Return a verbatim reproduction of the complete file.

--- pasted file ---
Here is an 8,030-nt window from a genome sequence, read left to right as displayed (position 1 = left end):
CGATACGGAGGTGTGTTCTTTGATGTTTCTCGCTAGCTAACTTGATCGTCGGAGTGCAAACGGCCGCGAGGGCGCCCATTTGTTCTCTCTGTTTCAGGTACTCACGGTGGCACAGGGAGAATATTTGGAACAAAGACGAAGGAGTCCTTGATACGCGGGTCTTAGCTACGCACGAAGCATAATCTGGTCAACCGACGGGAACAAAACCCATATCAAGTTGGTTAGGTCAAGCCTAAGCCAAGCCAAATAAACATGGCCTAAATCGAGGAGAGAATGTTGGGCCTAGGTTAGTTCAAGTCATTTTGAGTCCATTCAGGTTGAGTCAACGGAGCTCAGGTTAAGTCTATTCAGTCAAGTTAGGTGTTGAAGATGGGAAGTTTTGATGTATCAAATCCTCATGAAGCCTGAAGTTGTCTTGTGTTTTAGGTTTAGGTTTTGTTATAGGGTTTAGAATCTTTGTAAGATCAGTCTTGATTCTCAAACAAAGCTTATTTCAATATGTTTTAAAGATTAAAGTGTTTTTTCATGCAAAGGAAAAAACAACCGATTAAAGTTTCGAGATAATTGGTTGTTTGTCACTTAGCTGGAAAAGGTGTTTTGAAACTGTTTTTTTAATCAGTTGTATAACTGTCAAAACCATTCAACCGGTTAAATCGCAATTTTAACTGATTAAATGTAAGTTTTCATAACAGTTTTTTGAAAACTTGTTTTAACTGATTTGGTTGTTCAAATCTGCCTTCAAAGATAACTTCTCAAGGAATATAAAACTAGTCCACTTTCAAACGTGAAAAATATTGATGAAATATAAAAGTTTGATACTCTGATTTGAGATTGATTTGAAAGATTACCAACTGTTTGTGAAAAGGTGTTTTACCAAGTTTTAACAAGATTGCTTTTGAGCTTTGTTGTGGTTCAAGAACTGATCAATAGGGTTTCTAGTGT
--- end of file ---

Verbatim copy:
Here is an 8,030-nt window from a genome sequence, read left to right as displayed (position 1 = left end):
CGATACGGAGGTGTGTTCTTTGATGTTTCTCGCTAGCTAACTTGATCGTCGGAGTGCAAACGGCCGCGAGGGCGCCCATTTGTTCTCTCTGTTTCAGGTACTCACGGTGGCACAGGGAGAATATTTGGAACAAAGACGAAGGAGTCCTTGATACGCGGGTCTTAGCTACGCACGAAGCATAATCTGGTCAACCGACGGGAACAAAACCCATATCAAGTTGGTTAGGTCAAGCCTAAGCCAAGCCAAATAAACATGGCCTAAATCGAGGAGAGAATGTTGGGCCTAGGTTAGTTCAAGTCATTTTGAGTCCATTCAGGTTGAGTCAACGGAGCTCAGGTTAAGTCTATTCAGTCAAGTTAGGTGTTGAAGATGGGAAGTTTTGATGTATCAAATCCTCATGAAGCCTGAAGTTGTCTTGTGTTTTAGGTTTAGGTTTTGTTATAGGGTTTAGAATCTTTGTAAGATCAGTCTTGATTCTCAAACAAAGCTTATTTCAATATGTTTTAAAGATTAAAGTGTTTTTTCATGCAAAGGAAAAAACAACCGATTAAAGTTTCGAGATAATTGGTTGTTTGTCACTTAGCTGGAAAAGGTGTTTTGAAACTGTTTTTTTAATCAGTTGTATAACTGTCAAAACCATTCAACCGGTTAAATCGCAATTTTAACTGATTAAATGTAAGTTTTCATAACAGTTTTTTGAAAACTTGTTTTAACTGATTTGGTTGTTCAAATCTGCCTTCAAAGATAACTTCTCAAGGAATATAAAACTAGTCCACTTTCAAACGTGAAAAATATTGATGAAATATAAAAGTTTGATACTCTGATTTGAGATTGATTTGAAAGATTACCAACTGTTTGTGAAAAGGTGTTTTACCAAGTTTTAACAAGATTGCTTTTGAGCTTTGTTGTGGTTCAAGAACTGATCAATAGGGTTTCTAGTGT